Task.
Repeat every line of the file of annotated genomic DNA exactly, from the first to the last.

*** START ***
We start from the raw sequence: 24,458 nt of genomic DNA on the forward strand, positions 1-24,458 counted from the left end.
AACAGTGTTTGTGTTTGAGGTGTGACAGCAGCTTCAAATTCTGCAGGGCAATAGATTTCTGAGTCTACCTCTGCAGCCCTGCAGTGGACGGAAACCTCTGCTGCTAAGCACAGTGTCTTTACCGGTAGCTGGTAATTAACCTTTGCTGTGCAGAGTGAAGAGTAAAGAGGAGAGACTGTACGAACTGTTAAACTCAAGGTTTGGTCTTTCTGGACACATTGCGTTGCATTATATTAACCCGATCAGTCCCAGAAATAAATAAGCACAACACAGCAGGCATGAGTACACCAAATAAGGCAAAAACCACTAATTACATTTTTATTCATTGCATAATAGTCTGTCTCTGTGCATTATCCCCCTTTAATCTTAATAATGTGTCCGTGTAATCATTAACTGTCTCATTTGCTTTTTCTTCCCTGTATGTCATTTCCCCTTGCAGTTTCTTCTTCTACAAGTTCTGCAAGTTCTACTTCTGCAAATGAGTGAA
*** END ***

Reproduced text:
We start from the raw sequence: 24,458 nt of genomic DNA on the forward strand, positions 1-24,458 counted from the left end.
AACAGTGTTTGTGTTTGAGGTGTGACAGCAGCTTCAAATTCTGCAGGGCAATAGATTTCTGAGTCTACCTCTGCAGCCCTGCAGTGGACGGAAACCTCTGCTGCTAAGCACAGTGTCTTTACCGGTAGCTGGTAATTAACCTTTGCTGTGCAGAGTGAAGAGTAAAGAGGAGAGACTGTACGAACTGTTAAACTCAAGGTTTGGTCTTTCTGGACACATTGCGTTGCATTATATTAACCCGATCAGTCCCAGAAATAAATAAGCACAACACAGCAGGCATGAGTACACCAAATAAGGCAAAAACCACTAATTACATTTTTATTCATTGCATAATAGTCTGTCTCTGTGCATTATCCCCCTTTAATCTTAATAATGTGTCCGTGTAATCATTAACTGTCTCATTTGCTTTTTCTTCCCTGTATGTCATTTCCCCTTGCAGTTTCTTCTTCTACAAGTTCTGCAAGTTCTACTTCTGCAAATGAGTGAA